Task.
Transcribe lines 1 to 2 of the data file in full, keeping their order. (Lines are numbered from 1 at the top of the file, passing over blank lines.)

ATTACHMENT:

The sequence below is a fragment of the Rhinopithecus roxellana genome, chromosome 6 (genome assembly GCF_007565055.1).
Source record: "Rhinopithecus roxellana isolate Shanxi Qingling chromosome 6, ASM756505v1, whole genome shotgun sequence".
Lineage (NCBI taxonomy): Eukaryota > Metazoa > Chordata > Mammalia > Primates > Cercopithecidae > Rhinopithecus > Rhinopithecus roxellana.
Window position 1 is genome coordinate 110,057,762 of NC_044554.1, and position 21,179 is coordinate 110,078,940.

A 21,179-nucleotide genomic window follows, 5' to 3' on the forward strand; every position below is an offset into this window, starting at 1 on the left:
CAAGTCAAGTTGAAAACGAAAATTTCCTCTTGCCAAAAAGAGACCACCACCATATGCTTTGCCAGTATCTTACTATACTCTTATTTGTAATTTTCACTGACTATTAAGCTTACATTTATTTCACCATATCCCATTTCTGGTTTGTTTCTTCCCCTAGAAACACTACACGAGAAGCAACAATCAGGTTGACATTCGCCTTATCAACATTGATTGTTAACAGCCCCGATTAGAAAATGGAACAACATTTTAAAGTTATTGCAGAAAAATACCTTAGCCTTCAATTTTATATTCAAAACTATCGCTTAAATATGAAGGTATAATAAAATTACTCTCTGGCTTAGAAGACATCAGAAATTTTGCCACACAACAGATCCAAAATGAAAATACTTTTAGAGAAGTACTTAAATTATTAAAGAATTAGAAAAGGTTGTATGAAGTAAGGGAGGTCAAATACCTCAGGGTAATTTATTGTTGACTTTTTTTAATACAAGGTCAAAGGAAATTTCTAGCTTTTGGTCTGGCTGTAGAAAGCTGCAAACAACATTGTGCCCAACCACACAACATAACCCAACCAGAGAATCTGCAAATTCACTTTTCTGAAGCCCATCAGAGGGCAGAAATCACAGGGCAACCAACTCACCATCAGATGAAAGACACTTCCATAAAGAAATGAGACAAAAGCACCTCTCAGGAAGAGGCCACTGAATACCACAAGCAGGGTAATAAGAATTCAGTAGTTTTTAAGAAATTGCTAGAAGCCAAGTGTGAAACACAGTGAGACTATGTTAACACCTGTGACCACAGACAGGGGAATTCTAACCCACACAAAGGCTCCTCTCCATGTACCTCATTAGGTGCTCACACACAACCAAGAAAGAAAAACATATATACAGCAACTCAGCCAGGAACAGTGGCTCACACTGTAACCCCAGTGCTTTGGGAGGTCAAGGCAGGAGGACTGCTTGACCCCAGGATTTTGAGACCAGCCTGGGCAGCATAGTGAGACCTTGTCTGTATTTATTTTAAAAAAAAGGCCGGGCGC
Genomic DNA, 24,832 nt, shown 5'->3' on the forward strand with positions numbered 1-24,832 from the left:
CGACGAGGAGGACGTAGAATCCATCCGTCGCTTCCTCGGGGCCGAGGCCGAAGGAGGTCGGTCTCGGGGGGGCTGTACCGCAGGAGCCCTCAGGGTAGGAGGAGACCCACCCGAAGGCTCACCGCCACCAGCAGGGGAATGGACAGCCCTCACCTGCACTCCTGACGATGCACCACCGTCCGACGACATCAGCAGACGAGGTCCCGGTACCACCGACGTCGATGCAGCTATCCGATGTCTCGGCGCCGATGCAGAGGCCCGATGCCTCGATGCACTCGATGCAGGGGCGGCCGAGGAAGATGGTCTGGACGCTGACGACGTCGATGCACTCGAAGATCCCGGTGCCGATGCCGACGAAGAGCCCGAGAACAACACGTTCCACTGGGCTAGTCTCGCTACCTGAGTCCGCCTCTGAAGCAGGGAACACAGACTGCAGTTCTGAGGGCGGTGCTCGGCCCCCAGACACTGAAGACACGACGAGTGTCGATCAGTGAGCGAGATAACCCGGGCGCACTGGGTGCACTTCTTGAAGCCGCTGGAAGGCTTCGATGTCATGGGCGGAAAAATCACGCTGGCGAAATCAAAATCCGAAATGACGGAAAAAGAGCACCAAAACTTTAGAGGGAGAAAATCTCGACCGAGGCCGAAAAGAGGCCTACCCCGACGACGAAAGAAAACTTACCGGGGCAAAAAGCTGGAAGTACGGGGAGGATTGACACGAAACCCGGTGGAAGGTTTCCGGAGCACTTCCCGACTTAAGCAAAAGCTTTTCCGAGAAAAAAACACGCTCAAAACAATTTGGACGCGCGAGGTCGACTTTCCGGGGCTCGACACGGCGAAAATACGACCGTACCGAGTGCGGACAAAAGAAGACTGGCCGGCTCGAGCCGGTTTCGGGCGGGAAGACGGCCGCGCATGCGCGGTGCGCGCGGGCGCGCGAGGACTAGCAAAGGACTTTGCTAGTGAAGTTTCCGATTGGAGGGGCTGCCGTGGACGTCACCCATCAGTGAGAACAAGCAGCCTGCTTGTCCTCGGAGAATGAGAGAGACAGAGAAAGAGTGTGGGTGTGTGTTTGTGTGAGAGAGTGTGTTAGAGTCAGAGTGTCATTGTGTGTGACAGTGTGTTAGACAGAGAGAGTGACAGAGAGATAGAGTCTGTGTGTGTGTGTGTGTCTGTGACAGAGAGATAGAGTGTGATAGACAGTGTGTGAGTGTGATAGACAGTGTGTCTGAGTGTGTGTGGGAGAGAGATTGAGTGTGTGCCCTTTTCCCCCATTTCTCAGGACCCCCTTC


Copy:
The sequence below is a fragment of the Rhinopithecus roxellana genome, chromosome 6 (genome assembly GCF_007565055.1).
Source record: "Rhinopithecus roxellana isolate Shanxi Qingling chromosome 6, ASM756505v1, whole genome shotgun sequence".